In 2010 AHA guideline, rescue ventilation is less emphasized than before. During low blood flow due to cardiopulmonary resuscitation status, oxygen supply is mainly from limited blood flow, and chest compression presents as “working heart.” Thus, chest compression is emphasized in the first few minutes of witnessed cardiac arrest [45]. Excessive ventilation increases high thoracic pressure which results in lower coronary perfusion pressure, decreased venous return, and poor survival rate [46]. In 2010 AHA guideline, suggested ventilator rate during CPR is giving two breaths (1 second each) during a brief (about 3–4 seconds) pause after is every 30 chest compressions [47].

In conclusion, chest compression is the key component of CPR. High quality of chest compression is the mostly important determination of ROSC which is the most important predictor of survival from cardiac arrest. Besides, high quality of chest compression combined by rate and depth, minimalizing chest interruptions, and avoiding excessive ventilation, is an important determination of survival with good neurological outcome [3].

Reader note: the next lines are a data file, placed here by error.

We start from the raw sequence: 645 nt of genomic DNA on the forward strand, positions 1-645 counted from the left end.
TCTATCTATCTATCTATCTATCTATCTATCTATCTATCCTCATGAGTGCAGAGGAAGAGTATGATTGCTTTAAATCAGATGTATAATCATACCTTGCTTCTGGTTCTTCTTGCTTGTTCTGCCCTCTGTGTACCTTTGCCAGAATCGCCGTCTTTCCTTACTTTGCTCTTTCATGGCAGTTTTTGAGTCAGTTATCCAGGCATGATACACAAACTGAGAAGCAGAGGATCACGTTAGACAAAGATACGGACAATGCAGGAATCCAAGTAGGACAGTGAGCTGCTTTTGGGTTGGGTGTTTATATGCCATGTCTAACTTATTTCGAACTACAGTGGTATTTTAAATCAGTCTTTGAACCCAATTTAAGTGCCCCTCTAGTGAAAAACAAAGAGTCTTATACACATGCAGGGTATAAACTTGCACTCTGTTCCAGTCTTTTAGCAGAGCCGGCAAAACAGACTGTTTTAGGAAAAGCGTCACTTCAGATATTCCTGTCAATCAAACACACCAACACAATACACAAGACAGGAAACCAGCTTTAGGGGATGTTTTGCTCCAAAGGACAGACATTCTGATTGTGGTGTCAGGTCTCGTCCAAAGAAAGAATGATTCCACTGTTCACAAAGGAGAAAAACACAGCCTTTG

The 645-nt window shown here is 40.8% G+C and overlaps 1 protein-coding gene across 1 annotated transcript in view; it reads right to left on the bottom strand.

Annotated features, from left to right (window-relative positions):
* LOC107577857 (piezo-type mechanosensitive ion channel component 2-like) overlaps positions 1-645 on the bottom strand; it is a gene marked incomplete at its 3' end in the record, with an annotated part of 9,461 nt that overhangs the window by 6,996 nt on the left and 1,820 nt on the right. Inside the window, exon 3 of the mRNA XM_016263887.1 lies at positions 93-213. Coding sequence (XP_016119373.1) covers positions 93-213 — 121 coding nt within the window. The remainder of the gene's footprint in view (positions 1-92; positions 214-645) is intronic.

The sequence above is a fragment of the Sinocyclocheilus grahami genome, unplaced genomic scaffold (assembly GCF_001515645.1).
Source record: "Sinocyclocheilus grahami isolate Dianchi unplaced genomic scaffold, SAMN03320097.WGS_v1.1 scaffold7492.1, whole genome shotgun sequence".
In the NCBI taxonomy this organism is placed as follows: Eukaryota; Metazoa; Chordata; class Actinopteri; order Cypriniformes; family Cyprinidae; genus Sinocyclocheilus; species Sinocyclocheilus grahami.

6. Compression-only CPR

Compression-only CPR is easier to teach; it does not require mouth-to-mouth ventilation (which can be an impediment to bystanders starting CPR), and it reduces interruptions in chest compressions. Hupfl et al. [8] have conducted a systematic review and meta-analysis in two settings of CPR in OHCA patients—chest compression-only bystander CPR and standard bystander CPR (chest compression plus rescue ventilation). A primary meta-analysis included trials that patients of those trials were randomized to attribute to accept one of the two CPR techniques which are commended by dispatchers, and another meta-analysis included studies of chest compression-only CPR as observational cohort studies. Survival to hospital discharge was the primary outcome. The pooled data of three randomized trials revealed that chest compression-only CPR survival chance was greater (14% [211/1500]) than that of the standard CPR (12% [178/1531]; risk ratio 1.22, 95% CI 1.01–1.46). The absolute increase in survival was 2.4% (95% CI 0.1–4.9). In the secondary meta-analysis of seven observational cohort studies, no difference was recorded between the two CPR techniques (8% [223/2731] and 8% [863/11152]; risk ratio 0.96, 95% CI 0.83–1.11). They concluded that for adults with out-of-hospital cardiac arrest, instructions to bystanders from emergency medical services dispatch should focus on chest compression-only CPR.